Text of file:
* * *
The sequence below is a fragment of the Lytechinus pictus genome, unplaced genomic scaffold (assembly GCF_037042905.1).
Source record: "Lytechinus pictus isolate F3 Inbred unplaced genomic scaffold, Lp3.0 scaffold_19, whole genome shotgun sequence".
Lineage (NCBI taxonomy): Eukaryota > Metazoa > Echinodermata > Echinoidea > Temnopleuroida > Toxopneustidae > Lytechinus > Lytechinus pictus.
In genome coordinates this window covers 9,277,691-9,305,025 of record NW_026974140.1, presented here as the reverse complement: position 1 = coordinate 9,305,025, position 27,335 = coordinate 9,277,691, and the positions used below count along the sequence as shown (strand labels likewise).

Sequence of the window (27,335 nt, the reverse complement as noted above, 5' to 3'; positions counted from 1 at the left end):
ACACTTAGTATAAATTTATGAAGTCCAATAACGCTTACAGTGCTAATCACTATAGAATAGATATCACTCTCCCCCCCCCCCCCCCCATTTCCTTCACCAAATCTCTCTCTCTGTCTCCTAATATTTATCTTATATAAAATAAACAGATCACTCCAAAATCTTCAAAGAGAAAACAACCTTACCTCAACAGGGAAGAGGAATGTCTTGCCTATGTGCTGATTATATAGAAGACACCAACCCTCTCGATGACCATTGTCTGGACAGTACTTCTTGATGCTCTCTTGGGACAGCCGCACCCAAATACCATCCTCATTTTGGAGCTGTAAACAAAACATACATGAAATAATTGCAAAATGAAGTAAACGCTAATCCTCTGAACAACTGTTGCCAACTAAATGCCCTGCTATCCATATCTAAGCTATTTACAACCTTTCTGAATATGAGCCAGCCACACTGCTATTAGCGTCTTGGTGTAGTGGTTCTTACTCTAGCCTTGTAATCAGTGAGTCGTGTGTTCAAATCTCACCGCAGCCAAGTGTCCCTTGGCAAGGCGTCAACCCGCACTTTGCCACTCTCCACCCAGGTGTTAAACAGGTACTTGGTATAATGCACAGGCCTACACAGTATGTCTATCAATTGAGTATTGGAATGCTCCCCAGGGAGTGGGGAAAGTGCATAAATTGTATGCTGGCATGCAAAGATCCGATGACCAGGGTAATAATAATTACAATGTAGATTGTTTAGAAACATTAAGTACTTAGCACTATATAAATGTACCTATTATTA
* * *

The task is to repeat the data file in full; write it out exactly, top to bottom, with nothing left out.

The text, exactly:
The sequence below is a fragment of the Lytechinus pictus genome, unplaced genomic scaffold (assembly GCF_037042905.1).
Source record: "Lytechinus pictus isolate F3 Inbred unplaced genomic scaffold, Lp3.0 scaffold_19, whole genome shotgun sequence".
Lineage (NCBI taxonomy): Eukaryota > Metazoa > Echinodermata > Echinoidea > Temnopleuroida > Toxopneustidae > Lytechinus > Lytechinus pictus.
In genome coordinates this window covers 9,277,691-9,305,025 of record NW_026974140.1, presented here as the reverse complement: position 1 = coordinate 9,305,025, position 27,335 = coordinate 9,277,691, and the positions used below count along the sequence as shown (strand labels likewise).

Sequence of the window (27,335 nt, the reverse complement as noted above, 5' to 3'; positions counted from 1 at the left end):
ACACTTAGTATAAATTTATGAAGTCCAATAACGCTTACAGTGCTAATCACTATAGAATAGATATCACTCTCCCCCCCCCCCCCCCCATTTCCTTCACCAAATCTCTCTCTCTGTCTCCTAATATTTATCTTATATAAAATAAACAGATCACTCCAAAATCTTCAAAGAGAAAACAACCTTACCTCAACAGGGAAGAGGAATGTCTTGCCTATGTGCTGATTATATAGAAGACACCAACCCTCTCGATGACCATTGTCTGGACAGTACTTCTTGATGCTCTCTTGGGACAGCCGCACCCAAATACCATCCTCATTTTGGAGCTGTAAACAAAACATACATGAAATAATTGCAAAATGAAGTAAACGCTAATCCTCTGAACAACTGTTGCCAACTAAATGCCCTGCTATCCATATCTAAGCTATTTACAACCTTTCTGAATATGAGCCAGCCACACTGCTATTAGCGTCTTGGTGTAGTGGTTCTTACTCTAGCCTTGTAATCAGTGAGTCGTGTGTTCAAATCTCACCGCAGCCAAGTGTCCCTTGGCAAGGCGTCAACCCGCACTTTGCCACTCTCCACCCAGGTGTTAAACAGGTACTTGGTATAATGCACAGGCCTACACAGTATGTCTATCAATTGAGTATTGGAATGCTCCCCAGGGAGTGGGGAAAGTGCATAAATTGTATGCTGGCATGCAAAGATCCGATGACCAGGGTAATAATAATTACAATGTAGATTGTTTAGAAACATTAAGTACTTAGCACTATATAAATGTACCTATTATTA